Mesopotamian Culture The name Mesopotamia came from the Greek, meaning land between the rivers. Since Mesopotamia is between the rivers of Tigris and Euphrates in Western Asia. Mesopotamia is just above Baghdad, where the rivers come closest together. Mesopotamia is now the present country of Iraq. Historically, it was one of the main founders of human civilization.
Recent archeology excavations in Mesopotamia, conducted since about 1840, have given us evidence of settlement back to 10,000 B.C. The environmental conditions allowed the people of Mesopotamia to pass from a rootless hunter-gatherer culture to a culture based on husbandry, agriculture, and permanent settlements. Trade with other regions also flourished during this time. Evidence of precious stones and pottery not available in Mesopotamia were discovered in early burial sites. Pottery and building methods based on clay bricks were developed to a high level, and elaborate religious cults evolved. All of these were discovered in ruins during their excavations of Mesopotamia.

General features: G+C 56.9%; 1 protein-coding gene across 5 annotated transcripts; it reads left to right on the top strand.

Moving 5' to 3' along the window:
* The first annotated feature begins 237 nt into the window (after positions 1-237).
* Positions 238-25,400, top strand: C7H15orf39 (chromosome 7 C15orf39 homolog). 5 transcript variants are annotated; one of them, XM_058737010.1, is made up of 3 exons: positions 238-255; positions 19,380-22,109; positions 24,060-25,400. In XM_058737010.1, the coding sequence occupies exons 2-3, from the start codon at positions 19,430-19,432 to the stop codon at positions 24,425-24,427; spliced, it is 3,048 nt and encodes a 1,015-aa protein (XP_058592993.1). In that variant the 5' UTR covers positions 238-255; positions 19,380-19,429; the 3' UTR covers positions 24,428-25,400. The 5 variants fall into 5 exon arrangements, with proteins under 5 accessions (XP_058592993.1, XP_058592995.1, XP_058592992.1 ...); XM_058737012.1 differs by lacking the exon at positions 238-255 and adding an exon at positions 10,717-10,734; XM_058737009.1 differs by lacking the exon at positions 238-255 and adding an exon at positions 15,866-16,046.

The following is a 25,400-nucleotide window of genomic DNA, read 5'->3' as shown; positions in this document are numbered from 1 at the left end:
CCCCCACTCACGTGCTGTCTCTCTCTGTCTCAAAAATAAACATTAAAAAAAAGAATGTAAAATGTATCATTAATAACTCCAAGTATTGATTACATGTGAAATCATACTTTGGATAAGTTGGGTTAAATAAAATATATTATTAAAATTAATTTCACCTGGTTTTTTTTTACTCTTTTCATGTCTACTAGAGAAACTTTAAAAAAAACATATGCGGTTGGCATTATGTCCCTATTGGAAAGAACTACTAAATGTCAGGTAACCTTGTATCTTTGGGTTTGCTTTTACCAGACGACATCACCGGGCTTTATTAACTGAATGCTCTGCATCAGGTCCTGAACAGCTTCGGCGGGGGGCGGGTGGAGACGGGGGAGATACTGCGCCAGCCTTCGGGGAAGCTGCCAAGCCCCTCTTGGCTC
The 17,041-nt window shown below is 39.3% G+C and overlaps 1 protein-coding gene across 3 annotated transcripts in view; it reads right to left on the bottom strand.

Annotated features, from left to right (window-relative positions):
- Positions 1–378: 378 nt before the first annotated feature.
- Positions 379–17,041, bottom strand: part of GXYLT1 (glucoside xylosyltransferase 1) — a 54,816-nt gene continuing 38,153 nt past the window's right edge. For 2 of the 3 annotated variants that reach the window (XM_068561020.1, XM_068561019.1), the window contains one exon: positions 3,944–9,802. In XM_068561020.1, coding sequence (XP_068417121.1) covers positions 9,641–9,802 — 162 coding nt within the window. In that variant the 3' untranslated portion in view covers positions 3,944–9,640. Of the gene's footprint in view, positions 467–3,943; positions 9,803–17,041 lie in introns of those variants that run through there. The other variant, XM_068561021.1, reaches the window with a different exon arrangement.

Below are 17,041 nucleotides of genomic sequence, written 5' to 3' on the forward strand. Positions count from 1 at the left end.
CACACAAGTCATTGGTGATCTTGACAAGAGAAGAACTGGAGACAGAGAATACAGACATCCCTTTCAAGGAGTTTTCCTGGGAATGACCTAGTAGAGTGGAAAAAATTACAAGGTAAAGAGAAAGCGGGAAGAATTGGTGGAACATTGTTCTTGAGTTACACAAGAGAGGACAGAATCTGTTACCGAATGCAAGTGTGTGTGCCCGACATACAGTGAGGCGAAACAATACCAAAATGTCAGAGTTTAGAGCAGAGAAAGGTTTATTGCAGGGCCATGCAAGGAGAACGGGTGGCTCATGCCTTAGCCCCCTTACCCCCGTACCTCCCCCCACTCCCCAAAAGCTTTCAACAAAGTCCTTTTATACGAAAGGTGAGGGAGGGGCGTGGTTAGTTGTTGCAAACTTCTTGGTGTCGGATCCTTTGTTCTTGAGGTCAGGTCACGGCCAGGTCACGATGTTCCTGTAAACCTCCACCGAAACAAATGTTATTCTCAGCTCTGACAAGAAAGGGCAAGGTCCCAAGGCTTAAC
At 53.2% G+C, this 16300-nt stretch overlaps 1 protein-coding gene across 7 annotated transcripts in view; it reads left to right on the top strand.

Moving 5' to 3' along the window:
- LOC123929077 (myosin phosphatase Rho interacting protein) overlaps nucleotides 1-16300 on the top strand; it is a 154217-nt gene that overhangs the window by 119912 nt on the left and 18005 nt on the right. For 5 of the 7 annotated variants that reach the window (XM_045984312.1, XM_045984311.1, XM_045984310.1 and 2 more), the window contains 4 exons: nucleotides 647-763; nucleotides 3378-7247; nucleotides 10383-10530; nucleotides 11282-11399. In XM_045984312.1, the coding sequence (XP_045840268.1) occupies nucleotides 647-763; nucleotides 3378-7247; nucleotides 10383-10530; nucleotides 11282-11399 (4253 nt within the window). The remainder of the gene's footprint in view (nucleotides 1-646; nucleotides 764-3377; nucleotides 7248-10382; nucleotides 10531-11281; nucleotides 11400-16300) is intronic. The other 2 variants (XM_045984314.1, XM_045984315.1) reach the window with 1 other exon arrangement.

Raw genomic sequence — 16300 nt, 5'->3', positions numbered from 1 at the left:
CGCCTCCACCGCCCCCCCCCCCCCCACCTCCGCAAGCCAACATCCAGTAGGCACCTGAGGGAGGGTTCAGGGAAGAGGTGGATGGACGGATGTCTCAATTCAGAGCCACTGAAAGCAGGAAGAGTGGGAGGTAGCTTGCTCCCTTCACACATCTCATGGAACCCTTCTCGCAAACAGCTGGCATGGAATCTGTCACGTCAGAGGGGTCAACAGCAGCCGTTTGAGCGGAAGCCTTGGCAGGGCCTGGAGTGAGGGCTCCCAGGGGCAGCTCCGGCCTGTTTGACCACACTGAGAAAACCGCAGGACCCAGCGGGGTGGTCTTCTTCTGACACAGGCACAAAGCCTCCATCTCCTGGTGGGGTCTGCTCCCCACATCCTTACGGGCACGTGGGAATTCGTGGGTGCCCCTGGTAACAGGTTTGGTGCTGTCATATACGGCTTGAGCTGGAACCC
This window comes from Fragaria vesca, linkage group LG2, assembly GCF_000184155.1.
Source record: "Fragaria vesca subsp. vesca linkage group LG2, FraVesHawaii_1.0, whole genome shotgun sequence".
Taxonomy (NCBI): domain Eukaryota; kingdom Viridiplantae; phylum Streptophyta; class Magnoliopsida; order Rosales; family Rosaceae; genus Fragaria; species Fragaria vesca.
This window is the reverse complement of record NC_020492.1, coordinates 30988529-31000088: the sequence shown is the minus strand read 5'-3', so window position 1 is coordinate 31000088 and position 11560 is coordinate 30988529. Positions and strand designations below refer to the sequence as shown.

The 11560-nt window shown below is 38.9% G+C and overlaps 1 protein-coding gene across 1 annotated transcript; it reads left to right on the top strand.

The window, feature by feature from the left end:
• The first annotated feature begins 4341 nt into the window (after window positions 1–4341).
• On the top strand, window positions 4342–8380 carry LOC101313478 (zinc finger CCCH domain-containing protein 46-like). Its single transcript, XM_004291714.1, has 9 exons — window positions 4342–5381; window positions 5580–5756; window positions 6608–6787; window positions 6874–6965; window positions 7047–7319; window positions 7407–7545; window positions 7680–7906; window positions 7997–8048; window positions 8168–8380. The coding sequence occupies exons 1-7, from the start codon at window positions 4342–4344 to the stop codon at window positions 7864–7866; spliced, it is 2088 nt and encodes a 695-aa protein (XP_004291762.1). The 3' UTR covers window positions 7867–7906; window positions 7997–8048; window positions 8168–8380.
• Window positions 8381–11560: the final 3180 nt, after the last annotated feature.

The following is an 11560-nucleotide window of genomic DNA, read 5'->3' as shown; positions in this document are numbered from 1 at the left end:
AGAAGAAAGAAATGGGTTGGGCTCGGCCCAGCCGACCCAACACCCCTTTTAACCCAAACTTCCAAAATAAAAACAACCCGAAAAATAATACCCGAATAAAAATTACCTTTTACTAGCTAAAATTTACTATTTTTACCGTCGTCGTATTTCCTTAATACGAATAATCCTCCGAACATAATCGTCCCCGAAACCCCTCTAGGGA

Two major events happened during the time of Mesopotamia. The first is in the 4th millennium BC when the birth of the city occurred. The second is in about 3000 BC. This event was the invention of writing. Both of these events took place in southern Mesopotamia in a region occupied by the Sumerians.
During excavation of the cities of Eridu, Kish, Uruk, Isin, Lagash, and Ur, thousands of clay tablets inscribed with the characteristic cuneiform writing of the region were discovered. The earliest of these tablets were used for keeping track of their goods and brief records of transactions. Later tablets had dictionaries, grammar, religious and scientific work, king lists, and eventually literature. Some of the tablets even recorded disputes, battles, and war among various cities of Sumer and the triumphs and of varied kings.
One of those kings, Sargon of...